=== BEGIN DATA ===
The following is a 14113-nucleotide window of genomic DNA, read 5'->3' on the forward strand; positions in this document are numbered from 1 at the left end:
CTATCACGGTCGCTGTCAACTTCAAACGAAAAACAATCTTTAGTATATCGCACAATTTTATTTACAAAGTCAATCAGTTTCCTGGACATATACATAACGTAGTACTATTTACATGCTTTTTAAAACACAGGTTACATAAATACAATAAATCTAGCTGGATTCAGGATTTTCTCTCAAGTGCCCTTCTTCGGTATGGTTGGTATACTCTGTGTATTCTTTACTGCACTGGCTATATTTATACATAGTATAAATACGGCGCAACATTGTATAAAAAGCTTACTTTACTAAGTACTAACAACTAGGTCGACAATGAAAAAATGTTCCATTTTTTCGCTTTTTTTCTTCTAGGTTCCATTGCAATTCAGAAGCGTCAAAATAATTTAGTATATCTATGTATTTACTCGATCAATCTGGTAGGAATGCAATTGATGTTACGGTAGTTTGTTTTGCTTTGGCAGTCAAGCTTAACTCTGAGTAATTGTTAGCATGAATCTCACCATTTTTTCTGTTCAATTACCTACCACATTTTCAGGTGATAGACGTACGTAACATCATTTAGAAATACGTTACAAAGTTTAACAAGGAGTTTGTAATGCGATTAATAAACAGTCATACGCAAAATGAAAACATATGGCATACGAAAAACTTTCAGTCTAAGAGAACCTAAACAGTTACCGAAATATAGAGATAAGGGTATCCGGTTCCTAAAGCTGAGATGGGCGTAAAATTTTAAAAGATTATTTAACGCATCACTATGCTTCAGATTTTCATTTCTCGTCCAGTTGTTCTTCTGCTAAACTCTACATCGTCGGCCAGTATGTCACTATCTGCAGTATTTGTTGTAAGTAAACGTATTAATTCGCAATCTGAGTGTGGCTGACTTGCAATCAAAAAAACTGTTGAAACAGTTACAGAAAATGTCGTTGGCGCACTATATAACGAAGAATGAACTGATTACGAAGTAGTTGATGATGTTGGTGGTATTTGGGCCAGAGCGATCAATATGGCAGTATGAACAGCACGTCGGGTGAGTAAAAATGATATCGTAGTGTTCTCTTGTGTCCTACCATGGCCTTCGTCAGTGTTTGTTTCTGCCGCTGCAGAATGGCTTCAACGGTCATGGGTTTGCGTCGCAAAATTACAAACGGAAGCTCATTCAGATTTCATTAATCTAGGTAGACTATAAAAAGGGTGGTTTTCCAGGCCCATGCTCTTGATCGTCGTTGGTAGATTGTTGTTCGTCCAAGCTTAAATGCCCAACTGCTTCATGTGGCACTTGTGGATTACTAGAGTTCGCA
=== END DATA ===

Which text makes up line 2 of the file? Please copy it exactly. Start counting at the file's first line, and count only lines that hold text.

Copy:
CTATCACGGTCGCTGTCAACTTCAAACGAAAAACAATCTTTAGTATATCGCACAATTTTATTTACAAAGTCAATCAGTTTCCTGGACATATACATAACGTAGTACTATTTACATGCTTTTTAAAACACAGGTTACATAAATACAATAAATCTAGCTGGATTCAGGATTTTCTCTCAAGTGCCCTTCTTCGGTATGGTTGGTATACTCTGTGTATTCTTTACTGCACTGGCTATATTTATACATAGTATAAATACGGCGCAACATTGTATAAAAAGCTTACTTTACTAAGTACTAACAACTAGGTCGACAATGAAAAAATGTTCCATTTTTTCGCTTTTTTTCTTCTAGGTTCCATTGCAATTCAGAAGCGTCAAAATAATTTAGTATATCTATGTATTTACTCGATCAATCTGGTAGGAATGCAATTGATGTTACGGTAGTTTGTTTTGCTTTGGCAGTCAAGCTTAACTCTGAGTAATTGTTAGCATGAATCTCACCATTTTTTCTGTTCAATTACCTACCACATTTTCAGGTGATAGACGTACGTAACATCATTTAGAAATACGTTACAAAGTTTAACAAGGAGTTTGTAATGCGATTAATAAACAGTCATACGCAAAATGAAAACATATGGCATACGAAAAACTTTCAGTCTAAGAGAACCTAAACAGTTACCGAAATATAGAGATAAGGGTATCCGGTTCCTAAAGCTGAGATGGGCGTAAAATTTTAAAAGATTATTTAACGCATCACTATGCTTCAGATTTTCATTTCTCGTCCAGTTGTTCTTCTGCTAAACTCTACATCGTCGGCCAGTATGTCACTATCTGCAGTATTTGTTGTAAGTAAACGTATTAATTCGCAATCTGAGTGTGGCTGACTTGCAATCAAAAAAACTGTTGAAACAGTTACAGAAAATGTCGTTGGCGCACTATATAACGAAGAATGAACTGATTACGAAGTAGTTGATGATGTTGGTGGTATTTGGGCCAGAGCGATCAATATGGCAGTATGAACAGCACGTCGGGTGAGTAAAAATGATATCGTAGTGTTCTCTTGTGTCCTACCATGGCCTTCGTCAGTGTTTGTTTCTGCCGCTGCAGAATGGCTTCAACGGTCATGGGTTTGCGTCGCAAAATTACAAACGGAAGCTCATTCAGATTTCATTAATCTAGGTAGACTATAAAAAGGGTGGTTTTCCAGGCCCATGCTCTTGATCGTCGTTGGTAGATTGTTGTTCGTCCAAGCTTAAATGCCCAACTGCTTCATGTGGCACTTGTGGATTACTAGAGTTCGCA